Flowering Shrub

Denny Schrock

early spring flowering shrubs

Flashy golden forsythias and splashy pink saucer magnolia take center stage in many early spring landscapes. But these leading ladies aren’t the only shrubs that can make an impact in your yard at this time of year. Many other woody plants are worthwhile additions for their vernal display of showy blooms. If you’re looking for something a little more unique, consider one of the beauties shown below.

Hybrid witch hazel (Hamemelis X intermedia) kicks off the spring season with its straplike gold or copper petals, usually blooming in February.

White forsythia (Abeliophyllum distichum roseum), also called Korean abelialeaf, is neither a forsythia nor an abelia, although it has qualities resembling those shrubs. It precedes the yellow blooms of true forsythia by a week or more.

Double Take 'Pink Storm' flowering quince (Chaenomeles Double Take 'Pink Storm') bears clusters of rosy pink blooms backed by glossy clear green foliage.

Flowering almond (Prunus glandulosa 'Rosea Plena') grows just 4 feet tall and in spring is covered with fully double pink blooms.

Regent serviceberry (Amelanchier alnifolia 'Regent') is a season-long beauty. The white spring flowers are followed by tasty purple-blue fruits, and the leaves turn gold, orange, and red in fall.

Denny Schrock

forced smiles

By late February nearly everyone is ready for spring to arrive. Cloudy, gloomy days bring a yearning for the bright colors and happy thoughts of spring. You can speed the process along by forcing flowering branches indoors. Even in a mild winter such as this one, by now most spring-flowering shrubs have received enough hours of cold to break dormancy once warm temperatures arrive. You can trick them into blooming early by cutting stems with plump buds (flower buds are thicker and rounder than leaf buds), and taking them into the warmth of your home.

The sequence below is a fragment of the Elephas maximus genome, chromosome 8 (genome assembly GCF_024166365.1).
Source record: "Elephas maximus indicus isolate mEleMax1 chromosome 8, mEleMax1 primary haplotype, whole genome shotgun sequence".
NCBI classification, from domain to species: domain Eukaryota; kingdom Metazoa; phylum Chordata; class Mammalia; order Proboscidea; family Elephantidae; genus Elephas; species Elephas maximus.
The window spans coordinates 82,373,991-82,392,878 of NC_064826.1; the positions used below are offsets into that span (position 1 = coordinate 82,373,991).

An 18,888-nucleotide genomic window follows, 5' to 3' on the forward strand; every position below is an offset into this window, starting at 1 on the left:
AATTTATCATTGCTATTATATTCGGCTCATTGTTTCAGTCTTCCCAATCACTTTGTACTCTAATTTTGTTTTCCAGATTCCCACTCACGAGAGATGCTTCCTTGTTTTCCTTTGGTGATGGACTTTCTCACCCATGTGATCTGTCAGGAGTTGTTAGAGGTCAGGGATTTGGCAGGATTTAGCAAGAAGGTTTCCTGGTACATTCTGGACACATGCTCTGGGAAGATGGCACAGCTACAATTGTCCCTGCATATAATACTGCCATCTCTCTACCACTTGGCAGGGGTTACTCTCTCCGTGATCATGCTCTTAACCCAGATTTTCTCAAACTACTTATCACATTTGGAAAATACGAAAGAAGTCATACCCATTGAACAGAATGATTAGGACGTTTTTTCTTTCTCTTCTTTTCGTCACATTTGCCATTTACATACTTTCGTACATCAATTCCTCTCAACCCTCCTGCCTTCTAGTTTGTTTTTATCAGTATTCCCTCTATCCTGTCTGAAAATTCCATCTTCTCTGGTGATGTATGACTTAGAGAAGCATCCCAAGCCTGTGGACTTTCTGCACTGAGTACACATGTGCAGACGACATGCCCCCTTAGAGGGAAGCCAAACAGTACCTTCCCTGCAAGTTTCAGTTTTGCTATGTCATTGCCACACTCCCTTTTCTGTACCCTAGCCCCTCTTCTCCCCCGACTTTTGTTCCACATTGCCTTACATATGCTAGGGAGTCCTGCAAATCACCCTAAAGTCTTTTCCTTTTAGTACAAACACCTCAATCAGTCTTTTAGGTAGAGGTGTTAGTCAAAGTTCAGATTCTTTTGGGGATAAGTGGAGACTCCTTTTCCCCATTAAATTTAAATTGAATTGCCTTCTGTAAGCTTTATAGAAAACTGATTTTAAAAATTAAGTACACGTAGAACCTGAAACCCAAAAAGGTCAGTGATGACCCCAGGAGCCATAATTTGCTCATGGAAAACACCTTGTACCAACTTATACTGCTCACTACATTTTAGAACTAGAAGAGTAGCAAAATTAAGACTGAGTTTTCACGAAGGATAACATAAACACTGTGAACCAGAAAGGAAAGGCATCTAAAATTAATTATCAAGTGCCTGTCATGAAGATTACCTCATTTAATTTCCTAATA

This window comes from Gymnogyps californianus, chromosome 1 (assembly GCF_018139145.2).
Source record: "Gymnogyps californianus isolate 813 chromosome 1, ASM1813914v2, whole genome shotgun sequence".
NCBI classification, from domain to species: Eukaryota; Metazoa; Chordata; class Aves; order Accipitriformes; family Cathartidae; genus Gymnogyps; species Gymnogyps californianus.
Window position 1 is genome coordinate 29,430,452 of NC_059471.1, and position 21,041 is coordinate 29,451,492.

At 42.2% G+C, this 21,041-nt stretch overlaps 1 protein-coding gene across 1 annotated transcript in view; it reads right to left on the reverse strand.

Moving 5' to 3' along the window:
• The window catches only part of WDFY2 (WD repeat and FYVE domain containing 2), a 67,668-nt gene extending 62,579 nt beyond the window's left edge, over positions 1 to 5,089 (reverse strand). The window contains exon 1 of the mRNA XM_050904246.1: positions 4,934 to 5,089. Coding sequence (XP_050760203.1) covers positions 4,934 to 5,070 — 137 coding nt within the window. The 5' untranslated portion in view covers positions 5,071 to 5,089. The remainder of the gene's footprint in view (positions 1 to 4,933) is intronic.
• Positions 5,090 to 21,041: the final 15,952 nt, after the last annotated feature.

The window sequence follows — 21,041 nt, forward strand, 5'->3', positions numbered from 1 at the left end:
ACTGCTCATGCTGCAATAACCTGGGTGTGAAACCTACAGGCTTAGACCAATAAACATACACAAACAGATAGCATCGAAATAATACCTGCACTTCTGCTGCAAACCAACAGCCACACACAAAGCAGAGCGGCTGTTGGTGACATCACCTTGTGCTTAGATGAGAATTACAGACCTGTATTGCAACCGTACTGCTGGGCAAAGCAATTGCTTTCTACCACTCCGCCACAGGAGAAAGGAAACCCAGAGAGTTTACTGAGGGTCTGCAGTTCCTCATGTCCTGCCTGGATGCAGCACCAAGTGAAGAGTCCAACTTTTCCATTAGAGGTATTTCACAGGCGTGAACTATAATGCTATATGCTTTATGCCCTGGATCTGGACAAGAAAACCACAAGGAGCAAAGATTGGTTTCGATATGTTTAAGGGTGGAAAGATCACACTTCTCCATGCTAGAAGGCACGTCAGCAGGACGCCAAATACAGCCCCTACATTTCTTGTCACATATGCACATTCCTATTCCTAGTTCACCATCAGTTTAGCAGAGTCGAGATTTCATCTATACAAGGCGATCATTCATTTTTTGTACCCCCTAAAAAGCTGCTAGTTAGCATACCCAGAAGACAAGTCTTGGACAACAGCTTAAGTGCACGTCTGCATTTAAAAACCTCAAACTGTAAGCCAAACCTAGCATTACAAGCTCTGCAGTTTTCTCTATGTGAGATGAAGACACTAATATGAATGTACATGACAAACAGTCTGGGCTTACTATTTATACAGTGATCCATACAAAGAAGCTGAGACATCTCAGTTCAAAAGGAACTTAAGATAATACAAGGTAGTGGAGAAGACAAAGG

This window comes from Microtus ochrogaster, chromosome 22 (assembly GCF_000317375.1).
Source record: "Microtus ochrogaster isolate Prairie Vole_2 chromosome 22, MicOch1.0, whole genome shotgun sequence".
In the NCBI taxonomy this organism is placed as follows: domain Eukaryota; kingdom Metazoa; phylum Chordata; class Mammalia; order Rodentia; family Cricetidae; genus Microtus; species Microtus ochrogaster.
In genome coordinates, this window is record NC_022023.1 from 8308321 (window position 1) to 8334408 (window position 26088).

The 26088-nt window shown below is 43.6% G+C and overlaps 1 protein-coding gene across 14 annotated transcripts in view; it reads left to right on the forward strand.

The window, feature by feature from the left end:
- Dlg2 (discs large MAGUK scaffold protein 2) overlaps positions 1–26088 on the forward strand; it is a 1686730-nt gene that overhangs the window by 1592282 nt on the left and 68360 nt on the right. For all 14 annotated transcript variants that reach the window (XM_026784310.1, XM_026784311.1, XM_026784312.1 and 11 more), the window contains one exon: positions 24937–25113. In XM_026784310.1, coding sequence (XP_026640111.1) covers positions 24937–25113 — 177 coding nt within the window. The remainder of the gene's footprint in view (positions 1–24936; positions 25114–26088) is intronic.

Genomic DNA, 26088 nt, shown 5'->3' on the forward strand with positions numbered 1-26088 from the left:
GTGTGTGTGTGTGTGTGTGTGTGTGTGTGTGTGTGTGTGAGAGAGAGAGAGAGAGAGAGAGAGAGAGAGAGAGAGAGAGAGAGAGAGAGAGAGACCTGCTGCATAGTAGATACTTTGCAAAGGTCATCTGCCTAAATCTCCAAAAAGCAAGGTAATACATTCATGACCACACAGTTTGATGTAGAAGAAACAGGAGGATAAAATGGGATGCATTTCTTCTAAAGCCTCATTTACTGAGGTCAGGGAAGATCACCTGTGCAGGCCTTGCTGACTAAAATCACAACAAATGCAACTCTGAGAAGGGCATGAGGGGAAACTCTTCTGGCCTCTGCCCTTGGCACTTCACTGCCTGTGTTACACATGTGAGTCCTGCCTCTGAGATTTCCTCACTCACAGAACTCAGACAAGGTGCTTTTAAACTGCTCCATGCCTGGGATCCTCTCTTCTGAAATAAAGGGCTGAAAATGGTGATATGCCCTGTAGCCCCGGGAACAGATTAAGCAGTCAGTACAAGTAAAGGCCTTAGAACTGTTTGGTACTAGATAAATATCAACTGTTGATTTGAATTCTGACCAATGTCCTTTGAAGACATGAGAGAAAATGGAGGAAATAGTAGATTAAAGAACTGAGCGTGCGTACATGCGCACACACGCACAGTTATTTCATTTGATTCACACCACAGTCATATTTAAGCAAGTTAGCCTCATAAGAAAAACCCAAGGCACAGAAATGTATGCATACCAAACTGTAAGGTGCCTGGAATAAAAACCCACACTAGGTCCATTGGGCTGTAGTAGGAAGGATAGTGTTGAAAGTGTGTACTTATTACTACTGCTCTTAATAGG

The pink double blooms of flowering cherry pair with a rosy ranunculus in this spring bouquet.

Prune off pencil-width stems full of buds. Plunge the base of cut stems into warm water after stripping buds from the portion of the stem that will be under water. Keep the cut twigs at room temperature or slightly cooler to force them into flower. Change the water twice per week to keep it fresh. Within a few days to several weeks, depending on the time of winter and species of flowering shrub, your spring-in-a-vase will burst into bloom–an event that’s sure to bring smiles to the faces of those who see it.

Trees and shrubs that bloom earliest outdoors are the easiest and fastest to force indoors. Forsythia, flowering quince, redbud, pussy willow, and serviceberry are good choices for first-time forcers. But crabapple, lilac, and kousa dogwood will work, too. They just take a little longer.

This year I’m getting a jump on spring by forcing forsythia branches. The shrub needed pruning anyway. Rather than tossing the branches in the woodchip pile, I decided to enjoy them in flower first. I’m having fun watching the progression of swelling buds, and can hardly wait for the first bud to burst into full flower.


Combine Tete-a-Tete daffodils with pussy willow branches for an instant spring garden.

The bright yellow blooms of forsythia are some of the easiest to force into bloom.

For an Asian influence, back a windswept flowering quince branch with a bamboo screen.

The pink or white blooms of a forced crabapple add a delightful fragrance to any indoor setting.

Denny Schrock

easy shrubs

Exochorda 'Blizzard' Snow Day Blizzard

Are you looking for a spring-blooming shrub other than forsythia, spirea, or lilac? There’s nothing wrong with these standbys, but as a plant geek, I like more variety in my landscape.